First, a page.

Variations of the above, and correlations between bukiwaza and taijutsu.

We should note at this point that there are related arts involving the use of ken (e.g. iaido) and jo (e.g. jodo) that are part of Budo (Japanese martial arts) but are essentially different from Aiki Ken and Aiki Jo in several respects. For our purpose here, suffice it to point out that the key difference is that, in Aiki Ken and Aiki Jo, the weapons serve the body, whereas in the other arts the weapons take precedence and the users have to adapt their bodies to maximize the effectiveness of the weapons.

Aiki Ken and Aiki Jo are especially created to support taijutsu and are not intended to be intrinsic arts in themselves. Therefore, no comparison should be made with these other systems of training involving blades or staff.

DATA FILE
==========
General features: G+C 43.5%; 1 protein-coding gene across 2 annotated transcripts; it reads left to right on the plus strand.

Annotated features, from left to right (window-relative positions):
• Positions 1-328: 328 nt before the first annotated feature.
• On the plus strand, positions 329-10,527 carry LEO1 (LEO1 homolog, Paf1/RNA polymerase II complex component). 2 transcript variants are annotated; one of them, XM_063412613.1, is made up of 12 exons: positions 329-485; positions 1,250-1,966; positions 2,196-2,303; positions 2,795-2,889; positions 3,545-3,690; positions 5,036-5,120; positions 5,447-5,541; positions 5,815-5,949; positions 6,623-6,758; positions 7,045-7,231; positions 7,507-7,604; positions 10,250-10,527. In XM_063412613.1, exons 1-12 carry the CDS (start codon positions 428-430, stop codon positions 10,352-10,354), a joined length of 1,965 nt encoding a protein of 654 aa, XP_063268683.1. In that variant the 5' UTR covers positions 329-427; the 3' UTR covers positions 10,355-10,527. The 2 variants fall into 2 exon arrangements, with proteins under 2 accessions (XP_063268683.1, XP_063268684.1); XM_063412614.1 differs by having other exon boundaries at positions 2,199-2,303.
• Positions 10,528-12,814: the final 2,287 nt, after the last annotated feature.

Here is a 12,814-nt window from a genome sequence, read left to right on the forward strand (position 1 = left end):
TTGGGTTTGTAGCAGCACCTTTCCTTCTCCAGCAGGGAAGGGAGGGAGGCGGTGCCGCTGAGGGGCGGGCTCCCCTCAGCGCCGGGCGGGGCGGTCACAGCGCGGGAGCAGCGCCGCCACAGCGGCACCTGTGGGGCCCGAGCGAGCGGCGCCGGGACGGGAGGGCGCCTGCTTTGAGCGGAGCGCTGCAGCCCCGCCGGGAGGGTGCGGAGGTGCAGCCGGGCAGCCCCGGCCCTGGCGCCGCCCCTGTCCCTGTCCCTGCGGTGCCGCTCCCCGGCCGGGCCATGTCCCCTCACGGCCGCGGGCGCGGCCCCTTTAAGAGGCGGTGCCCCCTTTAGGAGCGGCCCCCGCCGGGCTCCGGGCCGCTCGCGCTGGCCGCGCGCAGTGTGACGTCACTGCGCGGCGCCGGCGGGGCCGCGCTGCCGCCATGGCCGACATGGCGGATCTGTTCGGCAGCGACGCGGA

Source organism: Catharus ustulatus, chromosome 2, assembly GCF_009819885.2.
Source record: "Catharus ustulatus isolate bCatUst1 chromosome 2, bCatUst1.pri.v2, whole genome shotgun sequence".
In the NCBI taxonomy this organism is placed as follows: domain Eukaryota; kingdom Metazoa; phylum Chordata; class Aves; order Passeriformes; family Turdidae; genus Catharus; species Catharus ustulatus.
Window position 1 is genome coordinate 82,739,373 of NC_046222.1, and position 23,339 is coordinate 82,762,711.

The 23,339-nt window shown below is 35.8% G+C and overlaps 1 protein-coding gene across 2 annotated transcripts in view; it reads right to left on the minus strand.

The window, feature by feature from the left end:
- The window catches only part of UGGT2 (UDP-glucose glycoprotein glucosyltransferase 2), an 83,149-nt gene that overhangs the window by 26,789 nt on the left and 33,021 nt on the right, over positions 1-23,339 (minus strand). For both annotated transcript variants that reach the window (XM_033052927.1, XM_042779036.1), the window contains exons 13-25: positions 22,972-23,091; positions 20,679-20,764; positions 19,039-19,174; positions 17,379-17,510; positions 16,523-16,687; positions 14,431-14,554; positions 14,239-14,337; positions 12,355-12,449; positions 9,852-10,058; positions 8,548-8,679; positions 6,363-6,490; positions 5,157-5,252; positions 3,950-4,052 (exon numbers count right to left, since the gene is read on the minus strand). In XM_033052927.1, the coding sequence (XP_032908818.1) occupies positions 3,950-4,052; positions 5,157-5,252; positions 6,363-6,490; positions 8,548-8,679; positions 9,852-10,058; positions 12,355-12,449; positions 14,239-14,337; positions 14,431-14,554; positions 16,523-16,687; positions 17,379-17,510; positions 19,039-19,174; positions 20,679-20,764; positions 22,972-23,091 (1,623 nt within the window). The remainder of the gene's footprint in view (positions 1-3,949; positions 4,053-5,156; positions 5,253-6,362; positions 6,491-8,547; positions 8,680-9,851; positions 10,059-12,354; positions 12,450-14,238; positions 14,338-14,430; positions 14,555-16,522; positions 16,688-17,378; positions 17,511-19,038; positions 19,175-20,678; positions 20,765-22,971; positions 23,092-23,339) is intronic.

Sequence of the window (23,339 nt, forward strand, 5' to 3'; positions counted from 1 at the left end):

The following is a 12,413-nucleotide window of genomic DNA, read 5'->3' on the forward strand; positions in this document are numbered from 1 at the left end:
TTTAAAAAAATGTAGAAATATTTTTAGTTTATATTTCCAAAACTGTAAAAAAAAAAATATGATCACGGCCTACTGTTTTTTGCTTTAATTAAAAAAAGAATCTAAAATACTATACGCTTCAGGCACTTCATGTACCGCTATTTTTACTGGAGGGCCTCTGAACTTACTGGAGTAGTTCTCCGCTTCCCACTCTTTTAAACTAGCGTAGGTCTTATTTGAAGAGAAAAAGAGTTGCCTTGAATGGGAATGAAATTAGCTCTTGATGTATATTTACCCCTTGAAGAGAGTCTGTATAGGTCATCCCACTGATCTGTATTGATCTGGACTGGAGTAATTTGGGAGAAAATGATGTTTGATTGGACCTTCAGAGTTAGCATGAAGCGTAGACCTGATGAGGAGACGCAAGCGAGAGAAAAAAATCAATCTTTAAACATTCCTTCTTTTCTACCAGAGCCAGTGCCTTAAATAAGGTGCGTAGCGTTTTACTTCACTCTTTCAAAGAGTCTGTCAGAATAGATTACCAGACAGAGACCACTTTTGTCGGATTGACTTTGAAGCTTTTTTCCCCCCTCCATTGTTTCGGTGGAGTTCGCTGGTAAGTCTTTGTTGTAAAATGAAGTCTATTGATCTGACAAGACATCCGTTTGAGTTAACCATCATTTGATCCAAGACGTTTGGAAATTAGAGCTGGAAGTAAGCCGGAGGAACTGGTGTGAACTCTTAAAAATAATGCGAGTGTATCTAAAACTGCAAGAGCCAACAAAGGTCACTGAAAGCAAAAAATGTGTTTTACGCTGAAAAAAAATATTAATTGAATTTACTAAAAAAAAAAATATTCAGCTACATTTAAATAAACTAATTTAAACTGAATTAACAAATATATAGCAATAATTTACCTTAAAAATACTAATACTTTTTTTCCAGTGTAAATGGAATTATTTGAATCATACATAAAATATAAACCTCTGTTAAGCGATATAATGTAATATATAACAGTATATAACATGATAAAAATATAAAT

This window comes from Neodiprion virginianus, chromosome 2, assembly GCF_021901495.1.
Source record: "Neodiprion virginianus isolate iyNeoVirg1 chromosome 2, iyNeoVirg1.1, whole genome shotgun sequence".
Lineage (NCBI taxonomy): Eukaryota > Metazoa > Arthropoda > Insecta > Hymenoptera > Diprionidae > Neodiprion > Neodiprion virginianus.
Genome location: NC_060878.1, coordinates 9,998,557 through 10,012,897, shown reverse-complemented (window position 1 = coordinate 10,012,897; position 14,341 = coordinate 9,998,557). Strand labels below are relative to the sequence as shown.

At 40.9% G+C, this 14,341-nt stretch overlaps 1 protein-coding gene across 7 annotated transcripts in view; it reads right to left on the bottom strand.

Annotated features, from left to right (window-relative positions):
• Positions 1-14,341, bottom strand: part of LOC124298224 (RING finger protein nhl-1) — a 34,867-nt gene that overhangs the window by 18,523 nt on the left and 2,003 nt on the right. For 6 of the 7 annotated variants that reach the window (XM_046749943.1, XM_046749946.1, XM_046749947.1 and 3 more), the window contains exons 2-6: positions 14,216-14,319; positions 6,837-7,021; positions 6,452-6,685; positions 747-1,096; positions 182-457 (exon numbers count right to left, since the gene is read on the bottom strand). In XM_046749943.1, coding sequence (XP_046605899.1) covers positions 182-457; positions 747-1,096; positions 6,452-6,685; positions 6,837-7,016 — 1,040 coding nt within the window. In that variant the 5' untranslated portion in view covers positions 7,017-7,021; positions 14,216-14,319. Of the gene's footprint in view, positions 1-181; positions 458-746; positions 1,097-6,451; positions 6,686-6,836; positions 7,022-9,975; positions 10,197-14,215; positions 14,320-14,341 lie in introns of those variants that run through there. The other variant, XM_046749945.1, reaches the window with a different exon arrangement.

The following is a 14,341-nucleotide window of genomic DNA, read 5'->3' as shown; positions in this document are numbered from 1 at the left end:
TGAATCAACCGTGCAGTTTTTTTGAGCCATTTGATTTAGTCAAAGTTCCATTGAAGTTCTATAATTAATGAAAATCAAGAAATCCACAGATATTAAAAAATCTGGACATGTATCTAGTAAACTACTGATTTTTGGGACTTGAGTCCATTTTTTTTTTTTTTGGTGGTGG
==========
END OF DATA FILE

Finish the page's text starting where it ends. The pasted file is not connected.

Saito Shihan considered Aiki Ken and Aiki Jo an integral practice of Aikido and went as far as creating an instructor certification program to protect and preserve the critical components of bukiwaza. In order to determine how much bukiwaza to practice, we must first understand how it affects our practice of Aikido.

Why Bukiwaza?

There should be no question as to the significance of bukiwaza in Aikido training. One just needs to glean from all the available pictures of O'Sensei holding a bokuto or a jo to realize that it was an important aspect of his Aikido training. The practical question that arises often is not whether, but how much bukiwaza: how many hours a week should be devoted to bukiwaza, versus taijutsu?

There are six observable aspects of bukiwaza training that enhance taijutsu and make it an integral part of Aikido training.

Reinforce the foundational stances

Aiki Ken is based on the hanmi stance and Aiki Jo is based on the hito emi stance. These two stances form the foundations of Aikido techniques. Continued practice of Aiki Ken and Aiki Jo reinforces these stances by constantly putting them to the test. Without a solid stance, the ken or jo technique would fail, whereas this is not so obvious in taijutsu.

Enhance precision of movement